We are exploring the costs and benefits to filing a lawsuit in this seven-part series. We are exploring the costs and benefits to filing a lawsuit in this seven-part series. If you have not read parts 1, 2, 3, 4, 5, and 6 start here.
If you’ve stuck with this series, by now you’ve answered most of the tough questions. In this post, we’ll leave you with the upsides of going to court. Here are a few points that might demonstrate you are ready to file:
You Want to be Made Whole.
Sure, litigation is expensive. You have to consider the costs involved. But filing a lawsuit is just about the only way to make the other side take full responsibility. Without the pressure of a lawsuit, many defendants won’t take you seriously. Sometimes you need a court to make them fork over any real amount. This makes lawsuits superior to basically all the “other” options we discussed in part six. Bottom line, if you want a shot at money, and it is worth it to try, a lawsuit is the best bet.
You Want a Level Playing Field.
Our legal system is not without its problems. But bringing a case to a judge or jury is also one of the fairest ways to have your dispute heard. The same cannot be said of less formal avenues. For example, some forums may be skewed in favor of the other side, or basically set you up to fail. Filing a lawsuit puts power back in your corner. Depending on your case, you may have a better chance in federal court v. state court. A lawyer can help you determine which court is most advantageous.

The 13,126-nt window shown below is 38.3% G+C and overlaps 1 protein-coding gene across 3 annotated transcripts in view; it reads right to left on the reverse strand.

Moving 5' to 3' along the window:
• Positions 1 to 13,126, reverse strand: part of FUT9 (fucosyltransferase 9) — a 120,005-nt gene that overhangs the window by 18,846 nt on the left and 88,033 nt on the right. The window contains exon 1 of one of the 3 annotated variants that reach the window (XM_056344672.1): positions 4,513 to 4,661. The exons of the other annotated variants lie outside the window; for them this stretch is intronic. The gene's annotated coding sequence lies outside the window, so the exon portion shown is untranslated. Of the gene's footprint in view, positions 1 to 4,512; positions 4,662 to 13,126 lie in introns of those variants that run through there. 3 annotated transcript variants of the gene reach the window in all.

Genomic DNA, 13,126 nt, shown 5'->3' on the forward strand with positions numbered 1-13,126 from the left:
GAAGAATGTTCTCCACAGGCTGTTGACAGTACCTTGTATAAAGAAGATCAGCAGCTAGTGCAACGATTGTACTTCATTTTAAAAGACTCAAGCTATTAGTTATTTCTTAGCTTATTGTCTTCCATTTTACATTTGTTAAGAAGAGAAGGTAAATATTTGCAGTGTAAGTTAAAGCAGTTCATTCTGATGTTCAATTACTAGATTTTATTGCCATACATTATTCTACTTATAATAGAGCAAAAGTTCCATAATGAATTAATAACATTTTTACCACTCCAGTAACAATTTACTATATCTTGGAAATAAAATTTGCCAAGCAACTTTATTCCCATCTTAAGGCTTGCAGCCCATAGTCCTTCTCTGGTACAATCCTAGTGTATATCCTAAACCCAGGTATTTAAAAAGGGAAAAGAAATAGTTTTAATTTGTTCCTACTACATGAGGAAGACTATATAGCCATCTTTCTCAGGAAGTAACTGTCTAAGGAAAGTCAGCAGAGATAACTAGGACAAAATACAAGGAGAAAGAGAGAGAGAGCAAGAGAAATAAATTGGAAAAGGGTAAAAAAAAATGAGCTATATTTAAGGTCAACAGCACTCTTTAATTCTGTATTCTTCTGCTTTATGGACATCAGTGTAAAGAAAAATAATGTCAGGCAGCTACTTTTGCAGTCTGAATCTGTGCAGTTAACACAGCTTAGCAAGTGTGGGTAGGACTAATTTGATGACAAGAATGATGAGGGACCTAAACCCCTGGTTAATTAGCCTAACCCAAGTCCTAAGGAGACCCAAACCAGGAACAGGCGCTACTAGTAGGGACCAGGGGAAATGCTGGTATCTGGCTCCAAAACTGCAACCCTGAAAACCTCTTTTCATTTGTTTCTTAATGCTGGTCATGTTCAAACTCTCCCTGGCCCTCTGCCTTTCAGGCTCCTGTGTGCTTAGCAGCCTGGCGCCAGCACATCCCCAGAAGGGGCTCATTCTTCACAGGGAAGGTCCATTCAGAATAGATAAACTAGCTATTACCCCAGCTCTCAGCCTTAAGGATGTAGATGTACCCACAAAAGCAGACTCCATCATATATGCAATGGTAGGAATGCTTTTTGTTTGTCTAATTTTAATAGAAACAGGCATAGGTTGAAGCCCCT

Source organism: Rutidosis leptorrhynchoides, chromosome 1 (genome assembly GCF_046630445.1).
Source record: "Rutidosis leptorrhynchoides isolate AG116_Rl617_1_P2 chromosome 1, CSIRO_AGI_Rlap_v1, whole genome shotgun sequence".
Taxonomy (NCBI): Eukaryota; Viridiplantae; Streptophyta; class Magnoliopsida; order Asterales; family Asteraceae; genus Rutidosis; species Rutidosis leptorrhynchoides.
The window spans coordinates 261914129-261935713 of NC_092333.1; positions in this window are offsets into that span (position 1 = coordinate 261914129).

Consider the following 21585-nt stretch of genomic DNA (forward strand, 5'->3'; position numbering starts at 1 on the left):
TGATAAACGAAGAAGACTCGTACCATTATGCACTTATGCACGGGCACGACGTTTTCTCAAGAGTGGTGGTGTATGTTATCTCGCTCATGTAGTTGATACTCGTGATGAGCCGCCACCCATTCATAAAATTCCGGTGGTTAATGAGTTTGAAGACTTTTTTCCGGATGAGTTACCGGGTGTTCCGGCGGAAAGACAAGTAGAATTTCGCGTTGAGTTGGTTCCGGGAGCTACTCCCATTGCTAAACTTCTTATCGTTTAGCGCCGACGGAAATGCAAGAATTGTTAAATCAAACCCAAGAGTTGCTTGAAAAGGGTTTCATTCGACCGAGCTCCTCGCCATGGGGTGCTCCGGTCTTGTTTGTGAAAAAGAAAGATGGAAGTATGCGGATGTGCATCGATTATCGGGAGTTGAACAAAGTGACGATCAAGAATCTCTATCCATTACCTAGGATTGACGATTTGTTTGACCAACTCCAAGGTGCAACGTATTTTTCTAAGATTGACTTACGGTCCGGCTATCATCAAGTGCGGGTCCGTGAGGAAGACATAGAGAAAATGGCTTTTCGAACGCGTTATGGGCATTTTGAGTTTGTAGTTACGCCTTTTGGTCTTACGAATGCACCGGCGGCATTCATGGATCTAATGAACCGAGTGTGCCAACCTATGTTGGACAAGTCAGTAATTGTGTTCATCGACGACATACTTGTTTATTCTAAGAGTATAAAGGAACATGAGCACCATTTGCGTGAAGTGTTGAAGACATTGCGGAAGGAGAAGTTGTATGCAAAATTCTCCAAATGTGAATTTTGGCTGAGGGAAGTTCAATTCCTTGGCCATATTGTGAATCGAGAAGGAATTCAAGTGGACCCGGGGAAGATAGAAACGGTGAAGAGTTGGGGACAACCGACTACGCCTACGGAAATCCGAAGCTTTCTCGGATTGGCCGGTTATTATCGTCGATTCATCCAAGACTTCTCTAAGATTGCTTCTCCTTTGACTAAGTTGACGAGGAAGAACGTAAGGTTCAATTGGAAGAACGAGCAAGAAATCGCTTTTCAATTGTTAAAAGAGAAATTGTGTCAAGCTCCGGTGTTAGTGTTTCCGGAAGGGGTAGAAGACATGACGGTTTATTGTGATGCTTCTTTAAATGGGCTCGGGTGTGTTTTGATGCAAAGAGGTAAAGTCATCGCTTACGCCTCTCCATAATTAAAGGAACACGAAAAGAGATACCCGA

You Want Accountability.
Lawsuits are serious business. Filing one makes people stand up and take notice. A lawsuit is one of the best ways to make the other side take you seriously. They shed light on worthy causes. And when successful, they are the most powerful legal tool we have. Bottom line, lawsuits are leverage.
You Want Change, and Fast.
The political process can be slow. It can take time before democracy catches up. Lawsuits can change the status quo—and fast. Sometimes it may seem like the opposite is true. But compared to the political process, or waiting on the other side to “see the light,” it is a relatively quick way to get results. Bringing a successful legal action can also change things on a wider scale. Your case might be a catalyst for change at a state or national level. No other avenue is that efficient.
You’ve Tried Everything Else.
For many people, the only real option for accomplishing their goals is legal action. There is a reason why lawsuits are pursued. They are often the best—and sometimes the only—way to get what you want. For example, a lawsuit is typically the only way to enforce a contract, recover your full amount of damages, or hold the government accountable.
There are many facets to the decision of whether to file a lawsuit. Taking the time to think can help. If you are still unsure of whether you should pursue a lawsuit, speaking with an attorney can bring clarity. At Telios Law, for example, we offer one-hour consultations with an attorney at a reduced hourly rate of $150. During these consultations, you can explore these and any other questions you have about litigation. Regardless of the ultimate decision, careful consideration is well worth your while.
Featured image: "Green" by Morgue File.
- No Just Reason for Delay: The Colorado Court of Appeals Clarifies What it Takes to Get a Rule 54(b) Certification
- Is Consenting to Magistrate Jurisdiction the Right Call? An Overview for Federal Court in Colorado
- The Pros and Cons of “Less is More” as a Crisis Management Strategy
- Part 6 Case Analysis: Do I have other options that might work?
- Part 5 Case Analysis: Are there other risks I have not considered?